The Osteosarcoma Institute’s Year in Review
OSI Director Lee Helman, MD, looks at where we started, where we are, and where we’re going.

The Osteosarcoma Institute was established in 2017 with the goal of improving the outcomes of patients with osteosarcoma. It was envisioned by the What Would Willie Want (QuadW) Foundation, which was created in 2005 to honor the memory of Willie Tichenor, who lost his life to osteosarcoma at age 19. 



QuadW convened a conference to challenge experts in osteosarcoma research to expedite work that could improve outcomes. This meeting led to the formation of OSI, with a foundational grant of $10 million from QuadW. The inaugural meeting of the OSI Strategic Advisory Board led to a strategic plan to work collaboratively with researchers, pharmaceutical companies, and other foundations. It also established a mechanism to review and fund innovative osteosarcoma clinical trials and transformative science focused on filling gaps in our understanding of the biology of the disease and the approaches needed for successful treatment. 







 Dr. Lee Helman – OSI Director



Progress in the Making




Since we commenced operations, the OSI has funded two innovative clinical trials in osteosarcoma, two correlative science grants that support osteosarcoma clinical trials, and four translational science grants aimed at filling knowledge gaps. The clinical trials each include two novel drug combinations, one using two drugs targeting known DNA repair defects in osteosarcoma and the other taking an immunotherapy approach by combining an immune checkpoint inhibitor with an investigational drug designed to activate T-cells. We look forward to initial data from these clinical trials in 2022. One correlative science study collects tumor genetics data at the time of surgery and links the data to patient outcomes. The other assesses predictors of tumor response to an investigational tumor lysate mRNA vaccine.



In addition to reviewing and funding science, we have created OSI Connect (formerly OSI Hotline), a one-of-a-kind resource available to patients and their families and to reach physicians across the world to discuss general strategies for treatment and available local resources for care relevant to a specific patient with osteosarcoma.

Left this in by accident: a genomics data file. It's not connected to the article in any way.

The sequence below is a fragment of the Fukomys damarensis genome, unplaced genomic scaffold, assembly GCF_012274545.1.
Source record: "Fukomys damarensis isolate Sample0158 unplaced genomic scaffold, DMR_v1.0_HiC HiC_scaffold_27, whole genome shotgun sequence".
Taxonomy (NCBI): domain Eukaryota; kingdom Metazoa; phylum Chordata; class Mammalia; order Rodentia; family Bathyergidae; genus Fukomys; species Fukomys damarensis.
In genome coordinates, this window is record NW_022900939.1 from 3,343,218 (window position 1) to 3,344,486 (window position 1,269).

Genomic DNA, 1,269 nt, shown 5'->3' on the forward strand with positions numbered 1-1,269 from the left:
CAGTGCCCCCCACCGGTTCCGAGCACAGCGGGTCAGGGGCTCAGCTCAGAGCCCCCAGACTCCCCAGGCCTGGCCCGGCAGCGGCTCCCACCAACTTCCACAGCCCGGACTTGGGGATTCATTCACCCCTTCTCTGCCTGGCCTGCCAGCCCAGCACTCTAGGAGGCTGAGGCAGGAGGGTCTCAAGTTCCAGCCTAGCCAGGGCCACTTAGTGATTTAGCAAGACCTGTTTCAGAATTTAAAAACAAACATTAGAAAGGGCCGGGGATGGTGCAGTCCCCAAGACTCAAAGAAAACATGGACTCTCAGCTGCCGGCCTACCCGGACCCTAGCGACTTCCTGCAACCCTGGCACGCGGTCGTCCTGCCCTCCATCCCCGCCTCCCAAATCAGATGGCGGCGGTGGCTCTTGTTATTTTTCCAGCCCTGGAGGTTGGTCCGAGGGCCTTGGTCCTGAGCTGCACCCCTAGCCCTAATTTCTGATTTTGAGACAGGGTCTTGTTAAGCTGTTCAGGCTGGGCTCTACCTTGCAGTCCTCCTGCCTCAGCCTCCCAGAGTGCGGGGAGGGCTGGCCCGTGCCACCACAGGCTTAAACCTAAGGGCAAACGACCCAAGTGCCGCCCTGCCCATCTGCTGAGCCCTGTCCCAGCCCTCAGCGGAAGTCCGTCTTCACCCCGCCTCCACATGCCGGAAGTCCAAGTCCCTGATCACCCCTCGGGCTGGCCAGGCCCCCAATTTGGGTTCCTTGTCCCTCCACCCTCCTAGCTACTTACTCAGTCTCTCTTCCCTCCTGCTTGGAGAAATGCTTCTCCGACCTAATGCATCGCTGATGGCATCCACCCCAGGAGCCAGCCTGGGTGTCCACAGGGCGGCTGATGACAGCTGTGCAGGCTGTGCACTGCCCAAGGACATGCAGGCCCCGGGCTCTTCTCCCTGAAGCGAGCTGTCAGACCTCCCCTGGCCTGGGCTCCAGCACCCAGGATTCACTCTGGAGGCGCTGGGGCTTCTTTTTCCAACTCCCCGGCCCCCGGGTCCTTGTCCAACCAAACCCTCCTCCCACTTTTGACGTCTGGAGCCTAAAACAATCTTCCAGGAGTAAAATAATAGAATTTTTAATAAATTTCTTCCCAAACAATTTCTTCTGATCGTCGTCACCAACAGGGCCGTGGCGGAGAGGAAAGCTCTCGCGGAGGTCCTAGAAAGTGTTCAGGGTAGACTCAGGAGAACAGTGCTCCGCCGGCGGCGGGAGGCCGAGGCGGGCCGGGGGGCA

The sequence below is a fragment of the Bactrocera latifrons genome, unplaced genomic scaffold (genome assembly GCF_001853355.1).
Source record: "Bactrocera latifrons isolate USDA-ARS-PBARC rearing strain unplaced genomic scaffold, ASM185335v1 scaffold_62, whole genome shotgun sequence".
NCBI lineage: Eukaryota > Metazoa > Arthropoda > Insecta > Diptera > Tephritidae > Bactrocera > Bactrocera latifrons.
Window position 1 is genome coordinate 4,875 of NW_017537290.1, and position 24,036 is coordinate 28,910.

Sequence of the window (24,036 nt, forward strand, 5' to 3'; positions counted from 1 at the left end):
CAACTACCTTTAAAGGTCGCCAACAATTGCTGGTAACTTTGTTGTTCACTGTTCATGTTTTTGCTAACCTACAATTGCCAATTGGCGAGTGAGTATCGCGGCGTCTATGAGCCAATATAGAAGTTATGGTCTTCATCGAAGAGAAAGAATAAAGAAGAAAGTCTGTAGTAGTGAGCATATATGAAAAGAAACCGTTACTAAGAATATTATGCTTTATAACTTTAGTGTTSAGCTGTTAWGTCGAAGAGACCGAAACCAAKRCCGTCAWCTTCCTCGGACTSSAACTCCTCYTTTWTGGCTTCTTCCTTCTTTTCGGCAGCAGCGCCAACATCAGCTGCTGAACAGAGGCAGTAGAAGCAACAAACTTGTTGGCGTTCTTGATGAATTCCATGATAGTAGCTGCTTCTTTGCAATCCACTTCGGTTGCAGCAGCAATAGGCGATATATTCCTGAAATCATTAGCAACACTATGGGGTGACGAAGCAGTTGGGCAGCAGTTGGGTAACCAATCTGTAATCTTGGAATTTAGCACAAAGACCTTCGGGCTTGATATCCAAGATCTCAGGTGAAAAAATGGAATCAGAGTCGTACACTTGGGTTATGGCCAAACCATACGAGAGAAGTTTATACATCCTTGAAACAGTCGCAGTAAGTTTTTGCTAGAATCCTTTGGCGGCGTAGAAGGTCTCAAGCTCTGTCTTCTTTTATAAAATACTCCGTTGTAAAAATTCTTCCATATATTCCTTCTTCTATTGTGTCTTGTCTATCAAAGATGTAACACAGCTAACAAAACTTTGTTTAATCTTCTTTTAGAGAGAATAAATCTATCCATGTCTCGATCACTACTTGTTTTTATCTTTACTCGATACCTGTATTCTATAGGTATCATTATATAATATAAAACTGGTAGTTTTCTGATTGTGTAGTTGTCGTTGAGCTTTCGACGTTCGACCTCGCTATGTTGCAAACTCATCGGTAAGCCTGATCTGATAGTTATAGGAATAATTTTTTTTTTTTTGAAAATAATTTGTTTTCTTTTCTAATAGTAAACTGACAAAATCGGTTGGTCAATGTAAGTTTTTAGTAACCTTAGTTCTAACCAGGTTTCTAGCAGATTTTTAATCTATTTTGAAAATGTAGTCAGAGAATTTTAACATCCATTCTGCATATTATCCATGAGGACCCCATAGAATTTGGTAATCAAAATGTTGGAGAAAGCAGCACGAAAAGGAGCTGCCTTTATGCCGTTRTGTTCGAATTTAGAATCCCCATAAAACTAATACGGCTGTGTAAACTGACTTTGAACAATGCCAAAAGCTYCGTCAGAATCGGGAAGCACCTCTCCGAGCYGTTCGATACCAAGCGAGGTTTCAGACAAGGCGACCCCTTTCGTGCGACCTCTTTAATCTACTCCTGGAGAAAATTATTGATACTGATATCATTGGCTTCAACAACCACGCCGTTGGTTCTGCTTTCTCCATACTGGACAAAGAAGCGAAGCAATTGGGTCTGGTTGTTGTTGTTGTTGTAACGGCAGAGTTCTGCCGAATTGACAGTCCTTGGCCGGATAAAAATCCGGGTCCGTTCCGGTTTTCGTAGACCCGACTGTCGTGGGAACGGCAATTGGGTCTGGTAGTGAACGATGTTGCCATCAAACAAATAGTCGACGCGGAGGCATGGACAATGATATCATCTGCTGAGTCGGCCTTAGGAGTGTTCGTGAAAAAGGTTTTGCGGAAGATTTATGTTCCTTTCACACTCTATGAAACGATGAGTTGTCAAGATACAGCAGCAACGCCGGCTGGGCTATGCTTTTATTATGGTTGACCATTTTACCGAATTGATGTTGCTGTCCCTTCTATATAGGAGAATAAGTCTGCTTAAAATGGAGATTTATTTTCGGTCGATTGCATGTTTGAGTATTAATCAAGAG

We have also expanded our Strategic Advisory Board, which now includes expertise in computational biology, immunology, genomics, biological chemistry, clinical trial design, and veterinary oncology. We have established committees to facilitate our newest plans, such as providing support to pharmaceutical and biotechnology companies interested in early clinical trials in osteosarcoma; encouraging companies with drugs of potential promise to assess these drugs in osteosarcoma; and identifying opportunities for strategic funding of correlative studies and emerging technologies. Fundraising is critical to supporting these aims, and we have enhanced our development efforts accordingly. 




Facing Many Challenges




The challenges in improving outcomes in osteosarcoma—which have not improved over the past 35 years—are great, and we are determined to overcome them. Osteosarcoma is relatively rare, and the tumor is enormously genetically heterogeneous. Because of new understanding of this genetic heterogeneity, the widespread availability of tumor sequencing, and the advent of patient-specific treatment approaches for other tumors laying the groundwork for this approach in osteosarcoma, now is the time for progress. 



In that regard, we are very pleased that the widely read New England Journal of Medicine recently published a review article, “New Horizons in the Treatment of Osteosarcoma,” authored by Paul Meltzer, M.D, PhD, of the National Cancer Institute, and me as the OSI’s Director. This article suggests some intriguing avenues for progress, and we believe the exposure will lead to more critically needed research in this area.



In our fall 2021 board meeting, we identified new areas of focus: enhancing collaborations between osteosarcoma researchers and investigators working in other fields; developing support for novel trial designs that could meet FDA requirements while expediting the drug review process, and partnering with other groups to create a “moonshot” project focused on osteosarcoma. 



The OSI is a young organization making concrete progress to support the scientific community’s studies of the biology of osteosarcoma and the development of new treatment approaches. Our goal is to impact outcomes in the clinic—to improve prognosis in osteosarcoma by rational use of existing and novel therapies. We need to make a difference in the lives of patients.





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